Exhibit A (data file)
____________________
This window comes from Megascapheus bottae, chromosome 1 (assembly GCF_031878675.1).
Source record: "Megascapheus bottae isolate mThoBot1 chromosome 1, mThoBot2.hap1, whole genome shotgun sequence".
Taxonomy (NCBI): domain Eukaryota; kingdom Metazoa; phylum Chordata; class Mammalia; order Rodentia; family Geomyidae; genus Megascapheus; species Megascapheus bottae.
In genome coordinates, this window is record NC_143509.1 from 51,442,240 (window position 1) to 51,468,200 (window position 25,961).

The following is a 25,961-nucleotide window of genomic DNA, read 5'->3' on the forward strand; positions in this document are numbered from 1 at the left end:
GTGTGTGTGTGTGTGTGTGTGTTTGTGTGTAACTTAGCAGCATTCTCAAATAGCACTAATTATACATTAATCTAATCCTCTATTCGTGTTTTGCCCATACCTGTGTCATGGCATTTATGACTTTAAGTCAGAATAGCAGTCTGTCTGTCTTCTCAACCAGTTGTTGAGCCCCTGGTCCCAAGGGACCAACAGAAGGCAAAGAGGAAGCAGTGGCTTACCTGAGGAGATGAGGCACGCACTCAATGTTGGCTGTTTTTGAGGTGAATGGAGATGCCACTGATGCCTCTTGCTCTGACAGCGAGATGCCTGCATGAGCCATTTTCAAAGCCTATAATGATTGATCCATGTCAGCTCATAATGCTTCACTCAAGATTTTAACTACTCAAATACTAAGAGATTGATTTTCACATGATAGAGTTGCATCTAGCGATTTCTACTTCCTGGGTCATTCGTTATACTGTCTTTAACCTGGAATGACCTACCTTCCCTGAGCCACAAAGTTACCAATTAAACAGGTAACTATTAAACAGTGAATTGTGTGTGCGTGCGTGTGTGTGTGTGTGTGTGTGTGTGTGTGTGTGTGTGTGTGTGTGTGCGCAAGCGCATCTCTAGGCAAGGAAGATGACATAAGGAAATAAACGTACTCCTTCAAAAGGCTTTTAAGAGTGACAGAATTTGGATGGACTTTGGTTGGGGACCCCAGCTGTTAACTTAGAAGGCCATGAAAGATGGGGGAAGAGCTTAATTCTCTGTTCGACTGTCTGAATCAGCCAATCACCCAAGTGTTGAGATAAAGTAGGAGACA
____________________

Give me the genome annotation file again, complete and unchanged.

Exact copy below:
This window comes from Megascapheus bottae, chromosome 1 (assembly GCF_031878675.1).
Source record: "Megascapheus bottae isolate mThoBot1 chromosome 1, mThoBot2.hap1, whole genome shotgun sequence".
Taxonomy (NCBI): domain Eukaryota; kingdom Metazoa; phylum Chordata; class Mammalia; order Rodentia; family Geomyidae; genus Megascapheus; species Megascapheus bottae.
In genome coordinates, this window is record NC_143509.1 from 51,442,240 (window position 1) to 51,468,200 (window position 25,961).

The following is a 25,961-nucleotide window of genomic DNA, read 5'->3' on the forward strand; positions in this document are numbered from 1 at the left end:
GTGTGTGTGTGTGTGTGTGTGTTTGTGTGTAACTTAGCAGCATTCTCAAATAGCACTAATTATACATTAATCTAATCCTCTATTCGTGTTTTGCCCATACCTGTGTCATGGCATTTATGACTTTAAGTCAGAATAGCAGTCTGTCTGTCTTCTCAACCAGTTGTTGAGCCCCTGGTCCCAAGGGACCAACAGAAGGCAAAGAGGAAGCAGTGGCTTACCTGAGGAGATGAGGCACGCACTCAATGTTGGCTGTTTTTGAGGTGAATGGAGATGCCACTGATGCCTCTTGCTCTGACAGCGAGATGCCTGCATGAGCCATTTTCAAAGCCTATAATGATTGATCCATGTCAGCTCATAATGCTTCACTCAAGATTTTAACTACTCAAATACTAAGAGATTGATTTTCACATGATAGAGTTGCATCTAGCGATTTCTACTTCCTGGGTCATTCGTTATACTGTCTTTAACCTGGAATGACCTACCTTCCCTGAGCCACAAAGTTACCAATTAAACAGGTAACTATTAAACAGTGAATTGTGTGTGCGTGCGTGTGTGTGTGTGTGTGTGTGTGTGTGTGTGTGTGTGTGTGTGTGTGCGCAAGCGCATCTCTAGGCAAGGAAGATGACATAAGGAAATAAACGTACTCCTTCAAAAGGCTTTTAAGAGTGACAGAATTTGGATGGACTTTGGTTGGGGACCCCAGCTGTTAACTTAGAAGGCCATGAAAGATGGGGGAAGAGCTTAATTCTCTGTTCGACTGTCTGAATCAGCCAATCACCCAAGTGTTGAGATAAAGTAGGAGACA